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Jonathan Edwards Studies    Follow    
  This is an Open Access Journal Open Access journal
     ISSN (Print) 2159-6875
     Published by Yale University Homepage  [8 journals]
  • Editorial
    • Authors: The Editors
      Abstract: We are pleased to present the Fall 2013 issue of Jonathan Edwards Studies. It is the continuing mission of this journal to present all aspects of Edwards Studies, and more, to encourage inquiry and engagement of Edwards and his context.
      Issue No: Vol. 3
    • Authors: Rachel N Koopman
      Abstract: Despite the vast collection of studies on Edwards’ theological, epistemological and philosophical legacy, his regard for Judaism, Israel and the Jews of his time has escaped sustained historical attention. Only Gerald R. McDermott has devoted a brief chapter on
      Edwards and Judaism in his book Jonathan Edwards Confronts the Gods (2000), and Stephen J. Stein discussed Edwards’ study of the cultures of biblical violence in Jonathan Edwards at 300 (2005), but Edwards’ view on the Jewish identity is still very much unexplored terrain.
      Issue No: Vol. 3
    • Authors: Russell Powell
      Abstract: According to Jonathan Edwards, “The whole universe, earth, air and seas… [is] full of images of divine things, as full as a language is of words.”1 As Sang Hyun Lee has demonstrated in his study of Edwards’ theological metaphysics, Edwards arrived at this idea through a complex and constructive theological proposal. Rather than approach being qua being from the vantage of traditional Aristotelian ontology, which saw reality as an aggregate of individual substances, Edwards developed a relational ontology, wherein he conceived of the structure of being in terms of all reality’s inherent relationality, accounting for the way relations subsist both among things and within them. For Edwards relationality was internal to being, and therefore constituted the nature of reality on its deepest level.
      Issue No: Vol. 3
    • Authors: Douglas A Sweeney
      Abstract: Jonathan Edwards (1703-58) lived in a world strangely different from our own, a world imbued, often enchanted, by the contents of the Bible. Most of his family members, friends,congregants, and correspondents, both at home and back in Britain, would have identified the Bible as their most important book, the one they knew and loved the best, indeed their favorite source of information, inspiration, and insight into the nature of reality. Frequently it frightened them. They took its stories and warnings about the jealousy, wrath, and judgment of God as awesome matters of fact. However, it usually also succored them. They staked their very lives upon its promise of salvation, grace, and mercy to the penitent, its words of consolation to the anxious and oppressed, and its guidance for those who sought to live in a way that pleased the Lord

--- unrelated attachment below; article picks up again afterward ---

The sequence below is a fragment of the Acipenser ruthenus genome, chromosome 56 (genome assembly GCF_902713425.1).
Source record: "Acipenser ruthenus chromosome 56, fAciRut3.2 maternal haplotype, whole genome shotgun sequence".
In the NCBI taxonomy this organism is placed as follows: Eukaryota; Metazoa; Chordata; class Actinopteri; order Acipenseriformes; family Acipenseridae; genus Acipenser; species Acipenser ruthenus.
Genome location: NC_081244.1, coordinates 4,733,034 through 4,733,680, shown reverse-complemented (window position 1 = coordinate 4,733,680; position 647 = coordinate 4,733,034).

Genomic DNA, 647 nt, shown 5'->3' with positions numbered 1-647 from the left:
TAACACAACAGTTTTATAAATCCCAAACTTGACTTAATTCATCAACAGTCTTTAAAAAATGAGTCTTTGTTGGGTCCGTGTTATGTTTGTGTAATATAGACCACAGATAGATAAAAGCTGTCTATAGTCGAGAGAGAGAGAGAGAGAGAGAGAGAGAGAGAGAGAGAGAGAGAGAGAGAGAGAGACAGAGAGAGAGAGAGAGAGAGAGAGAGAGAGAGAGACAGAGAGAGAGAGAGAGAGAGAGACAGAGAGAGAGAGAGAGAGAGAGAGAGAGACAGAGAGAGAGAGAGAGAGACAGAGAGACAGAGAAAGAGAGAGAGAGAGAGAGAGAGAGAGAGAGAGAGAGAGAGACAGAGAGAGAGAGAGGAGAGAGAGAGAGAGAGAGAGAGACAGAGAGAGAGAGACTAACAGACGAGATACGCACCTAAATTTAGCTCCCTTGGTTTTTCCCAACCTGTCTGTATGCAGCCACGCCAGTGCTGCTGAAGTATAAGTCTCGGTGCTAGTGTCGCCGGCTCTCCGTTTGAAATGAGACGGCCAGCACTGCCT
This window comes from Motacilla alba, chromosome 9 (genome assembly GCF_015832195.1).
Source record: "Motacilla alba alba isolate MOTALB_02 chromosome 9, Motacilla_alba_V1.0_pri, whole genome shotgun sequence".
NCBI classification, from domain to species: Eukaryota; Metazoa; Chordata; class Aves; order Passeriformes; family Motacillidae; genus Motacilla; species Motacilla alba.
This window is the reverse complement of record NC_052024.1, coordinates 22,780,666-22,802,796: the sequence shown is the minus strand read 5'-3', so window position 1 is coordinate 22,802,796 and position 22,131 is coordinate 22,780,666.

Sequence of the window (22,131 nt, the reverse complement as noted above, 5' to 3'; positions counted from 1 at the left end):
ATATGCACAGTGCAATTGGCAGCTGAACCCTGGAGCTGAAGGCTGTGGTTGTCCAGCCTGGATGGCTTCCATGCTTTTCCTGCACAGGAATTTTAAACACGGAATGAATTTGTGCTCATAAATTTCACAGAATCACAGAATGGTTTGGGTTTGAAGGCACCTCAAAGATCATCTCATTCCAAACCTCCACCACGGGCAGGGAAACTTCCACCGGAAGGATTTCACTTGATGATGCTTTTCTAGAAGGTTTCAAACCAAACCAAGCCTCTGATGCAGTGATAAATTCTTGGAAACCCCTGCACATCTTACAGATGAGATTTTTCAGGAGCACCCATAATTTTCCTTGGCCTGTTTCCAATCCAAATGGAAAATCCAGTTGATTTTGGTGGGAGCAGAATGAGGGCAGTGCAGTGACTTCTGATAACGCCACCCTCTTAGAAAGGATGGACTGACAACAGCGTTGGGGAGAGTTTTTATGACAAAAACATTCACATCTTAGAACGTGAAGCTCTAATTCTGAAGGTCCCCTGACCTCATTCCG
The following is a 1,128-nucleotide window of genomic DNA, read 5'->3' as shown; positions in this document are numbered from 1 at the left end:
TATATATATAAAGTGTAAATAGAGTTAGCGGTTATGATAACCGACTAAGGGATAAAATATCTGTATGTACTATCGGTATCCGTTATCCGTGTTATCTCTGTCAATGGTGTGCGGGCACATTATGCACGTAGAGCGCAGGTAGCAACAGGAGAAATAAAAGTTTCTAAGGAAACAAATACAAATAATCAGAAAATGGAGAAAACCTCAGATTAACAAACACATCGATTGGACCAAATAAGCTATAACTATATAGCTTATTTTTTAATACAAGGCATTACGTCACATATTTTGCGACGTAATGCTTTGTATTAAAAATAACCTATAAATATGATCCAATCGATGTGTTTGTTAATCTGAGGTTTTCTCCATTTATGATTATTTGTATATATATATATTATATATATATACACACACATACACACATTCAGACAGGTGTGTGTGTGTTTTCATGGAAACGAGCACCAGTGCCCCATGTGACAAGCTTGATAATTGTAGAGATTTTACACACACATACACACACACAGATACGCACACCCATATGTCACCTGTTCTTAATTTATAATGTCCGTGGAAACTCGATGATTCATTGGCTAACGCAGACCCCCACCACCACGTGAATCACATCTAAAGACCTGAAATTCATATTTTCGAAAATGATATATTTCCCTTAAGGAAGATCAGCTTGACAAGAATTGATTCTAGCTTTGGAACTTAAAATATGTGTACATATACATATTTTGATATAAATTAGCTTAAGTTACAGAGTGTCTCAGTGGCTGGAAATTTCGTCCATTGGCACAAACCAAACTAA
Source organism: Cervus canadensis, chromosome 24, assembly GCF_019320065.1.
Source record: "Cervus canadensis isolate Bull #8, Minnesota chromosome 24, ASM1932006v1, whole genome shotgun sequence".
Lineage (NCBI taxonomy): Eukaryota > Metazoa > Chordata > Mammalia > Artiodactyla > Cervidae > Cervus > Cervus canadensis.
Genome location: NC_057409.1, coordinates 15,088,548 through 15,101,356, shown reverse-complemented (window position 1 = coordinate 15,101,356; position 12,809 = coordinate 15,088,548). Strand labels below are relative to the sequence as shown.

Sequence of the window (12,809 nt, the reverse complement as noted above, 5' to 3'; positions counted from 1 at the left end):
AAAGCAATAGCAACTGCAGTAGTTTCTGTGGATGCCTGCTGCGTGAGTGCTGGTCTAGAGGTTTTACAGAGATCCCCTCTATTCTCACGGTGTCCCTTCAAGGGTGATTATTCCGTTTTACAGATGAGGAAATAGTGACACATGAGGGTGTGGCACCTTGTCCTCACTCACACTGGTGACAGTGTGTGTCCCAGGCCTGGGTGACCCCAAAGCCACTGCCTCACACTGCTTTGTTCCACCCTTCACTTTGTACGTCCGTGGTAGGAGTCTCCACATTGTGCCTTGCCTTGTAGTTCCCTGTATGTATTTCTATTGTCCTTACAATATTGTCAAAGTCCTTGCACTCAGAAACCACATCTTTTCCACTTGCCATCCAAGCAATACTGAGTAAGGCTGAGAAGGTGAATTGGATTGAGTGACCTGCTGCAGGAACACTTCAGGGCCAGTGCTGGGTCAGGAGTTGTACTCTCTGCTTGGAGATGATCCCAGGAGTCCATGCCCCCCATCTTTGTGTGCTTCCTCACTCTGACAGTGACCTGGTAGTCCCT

Issue No: Vol. 3
    • Authors: Cornelis van der Knijff, Willem van Vlastuin
      Abstract: Relatively little has been written about the covenant views of Jonathan Edwards, and the majority that has been written on the topic was part of the discussion about the relationship of and possible tension between ‘pure Calvinism’ and the development of federal theology by the Puritans. After Perry Miller argued that Edwards was the first to abandon covenant theology and return to the so-called pure Calvinism, many authors argued that covenant theology was not at odds with Calvinism and had a firm place in Edwards’ thought, most notably Helm, Stout, Gerstner and Bogue. Although Bogue’s work provides a broad overview of the covenant concept in Edwards’ works, he treats Edwards’ works as a complete unity, without commenting on possible developments and different concerns. Only recently McClymond and McDermott came up with an arrangement of Edwards’ views in three different periods. Until their contribution, accounts of Edwards covenant views have been largely descriptive, without looking for specific concerns or related discussions that led to developments in Edwards’ views.
      Issue No: Vol. 3
    • Authors: Douglas L Winiarski
      Abstract: Jonathan Edwards’ fateful decision to repudiate the church admission practices of his grandfather, Solomon Stoddard, provoked a bitter dispute with his parishioners that led to his dismissal in 1750. Scholars have long debated the meaning of this crucial turning point in Edwards’ pastoral career. For early biographers, the Northampton communion controversy served as an index of eighteenth-century religious decline. More recent studies situate Edwards’ dismissal within a series of local quarrels over his salary, the “Bad Book” affair, conflicts with the Williams family, and the paternity case of Elisha Hawley. This essay is the first a series that reexamines the tangled religious context of the communion controversy through newly discovered historical documents. The first installment explores the conflict from the perspective of David Hall, a little-known clergyman from central Massachusetts who participated in the dismissal proceedings.
      Issue No: Vol. 3
  • Ronald Story, Jonathan Edwards and the Gospel of Love
    • Authors: Jonathan Huggins
      Abstract: Ronald Story, Jonathan Edwards and the Gospel of Love. Amherst and Boston:University of Massachusetts Press, 2012. Pp. ix + 165. $22.95.
      Issue No: Vol. 3
    • Authors: The Editors
      Abstract: Readers are encouraged to send in bibliographical information on recently published books, articles, dissertations, theses, and other items on Edwards and related topics not listed here to
      Issue No: Vol. 3
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